On Air Now
Smooth Breakfast with Jenni Falconer 6am - 10am
15 May 2020, 17:43 | Updated: 15 May 2020, 17:46
In 1989, an anthropomorphic cartoon rabbit became an unlikely chart success in the UK, scoring three number one singles.
It was the year in which the mashup or megamix was the latest chart toy, and it was also the era in which '50s nostalgia was in vogue, thanks to Back to the Future and Shakin' Stevens.
Cue Jive Bunny and the Mastermixers. The 'group' released radio-packaged mixes of famous hits from the '50s and '60s, and scored huge hits in the process.
In 1989, they had three number ones: 'Swing the Mood' (a mashup using Glenn Miller's 'In the Mood' alongside '50s favourites by Bill Haley, Little Richard and Elvis Presley), 'That's What I Like' (a cut-and-paste track featuring the Hawaii Five-0 theme and other rock and roll classics), and finally 'Let's Party' (a Christmas megamix using Slade, Wizzard and... Gary Glitter).
But who were the brains behind the bunny? And where are they now?
Jive Bunny were a British novelty pop group from Rotherham.
Doncaster DJ and producer Les Hemstock created the original 'Swing the Mood' mix for the Music Factory-owned Mastermix DJ service.
This was then developed as a single by father-and-son team John and Andrew Pickles.
Producer Ian Morgan also engineered and mixed some of their early releases, along with Andy Pickles. Morgan was replaced in the early 1990s by DJ and producer Mark 'The Hitman' Smith.
The face of the group was Jive Bunny, a cartoon rabbit who appeared in the song's videos, while someone in costume would appear for promotional appearances.
The name 'Jive Bunny' was created by Andy Pickles.
The group had 11 entries in the UK singles chart between July 1989 and November 1991.
Each song sampled instrumental themes to join the classic songs together, similar to various dance music megamixes of the era.
'Swing the Mood' began with Glenn Miller's 'In the Mood' from 1939, followed by a re-editing of Bill Haley and His Comets' 'Rock Around the Clock', Little Richard's 'Tutti Frutti' and the Everly Brothers' 'Wake Up, Little Susie'.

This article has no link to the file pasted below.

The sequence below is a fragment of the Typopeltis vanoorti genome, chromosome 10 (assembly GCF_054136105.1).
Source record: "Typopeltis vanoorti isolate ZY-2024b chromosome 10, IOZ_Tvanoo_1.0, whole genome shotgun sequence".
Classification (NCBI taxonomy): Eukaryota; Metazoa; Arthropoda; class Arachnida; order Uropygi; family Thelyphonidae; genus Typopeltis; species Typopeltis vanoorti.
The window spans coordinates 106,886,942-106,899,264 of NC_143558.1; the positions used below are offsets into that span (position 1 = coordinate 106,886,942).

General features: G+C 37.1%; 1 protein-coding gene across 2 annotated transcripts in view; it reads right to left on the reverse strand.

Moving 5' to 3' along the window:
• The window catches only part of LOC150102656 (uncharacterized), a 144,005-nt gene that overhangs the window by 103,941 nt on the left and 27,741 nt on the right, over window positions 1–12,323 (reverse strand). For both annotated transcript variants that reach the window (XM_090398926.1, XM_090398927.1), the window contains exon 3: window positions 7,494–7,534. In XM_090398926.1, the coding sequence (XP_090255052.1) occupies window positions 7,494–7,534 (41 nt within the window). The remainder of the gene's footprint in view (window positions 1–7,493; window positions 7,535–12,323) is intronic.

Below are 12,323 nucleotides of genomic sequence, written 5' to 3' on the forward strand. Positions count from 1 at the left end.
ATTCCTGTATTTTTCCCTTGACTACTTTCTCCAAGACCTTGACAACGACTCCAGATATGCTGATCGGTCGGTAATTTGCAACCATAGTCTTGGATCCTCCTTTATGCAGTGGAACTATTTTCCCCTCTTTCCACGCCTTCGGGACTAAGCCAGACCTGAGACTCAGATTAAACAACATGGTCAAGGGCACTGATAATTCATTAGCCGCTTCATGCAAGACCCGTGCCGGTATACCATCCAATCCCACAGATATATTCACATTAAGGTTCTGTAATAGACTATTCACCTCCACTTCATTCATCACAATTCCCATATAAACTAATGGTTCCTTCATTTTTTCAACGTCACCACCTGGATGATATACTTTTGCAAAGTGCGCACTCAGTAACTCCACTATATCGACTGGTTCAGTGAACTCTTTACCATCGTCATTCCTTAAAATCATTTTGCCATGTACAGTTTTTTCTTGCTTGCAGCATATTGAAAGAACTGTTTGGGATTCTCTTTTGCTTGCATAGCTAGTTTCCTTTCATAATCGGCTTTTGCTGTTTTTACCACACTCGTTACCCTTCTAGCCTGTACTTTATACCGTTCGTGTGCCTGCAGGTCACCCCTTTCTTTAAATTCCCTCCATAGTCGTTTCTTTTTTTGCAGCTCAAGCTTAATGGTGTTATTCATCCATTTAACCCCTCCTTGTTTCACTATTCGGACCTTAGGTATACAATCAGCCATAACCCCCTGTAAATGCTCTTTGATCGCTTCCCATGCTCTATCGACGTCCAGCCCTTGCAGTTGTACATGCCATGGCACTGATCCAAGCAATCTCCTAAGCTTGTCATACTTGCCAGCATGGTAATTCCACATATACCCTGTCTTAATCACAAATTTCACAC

'Swing the Mood' stayed at number one for five weeks in 1989, and also reached number 11 in the US.
'That's What I Like' had the theme music from TV police drama Hawaii Five-O, with overlaid clips from Chubby Checker's 'The Twist' and Ernie Maresca's 'Shout! Shout! (Knock Yourself Out)' among others. This also reached number one.
'Let's Party' used 'March of the Mods', alongside Christmas hits like Wizzard's 'I Wish It Could Be Christmas Everyday', Slade's 'Merry Xmas Everybody' and Gary Glitter's 'Another Rock 'N' Roll Christmas'.
However, they did not have permission to use the original Wizzard track, so Roy Wood re-recorded the vocals of the track for them.
They also scored hits with:
- 'That Sounds Good to Me' (#4)
- 'Can Can You Party' (#8)
- 'The Crazy Party Remixes (#13)
- 'Over to You John (Here We Go Again)' (#28)
The original European tracks featured the original recordings by the original artists. However, legal issues prevented certain tracks being used in America, so the American Jive Bunny songs had re-recordings of tunes by Bill Haley, Del Shannon and others.
Les Hemstock later became a trance DJ, and has worked with Paul Van Dyk.
In 2018, Hemstock told the Mirror that he made just £100 from their multi-million-selling hits. "I’ve DJ’d all my life and I have done OK but certainly not as lucrative as you might expect. I shop in Morrisons and Tesco," he said.
Andy Pickles went on to found the hard house record label, Tidy Trax, with fellow DJ Amadeus Mozart. He also created his own company, U-Explore, which provides career advice to students.
Ian Morgan also became a successful club DJ, and Mark Smith worked in the music industry as a label manager and producer.
We haven't yet tracked down Jive Bunny himself, however.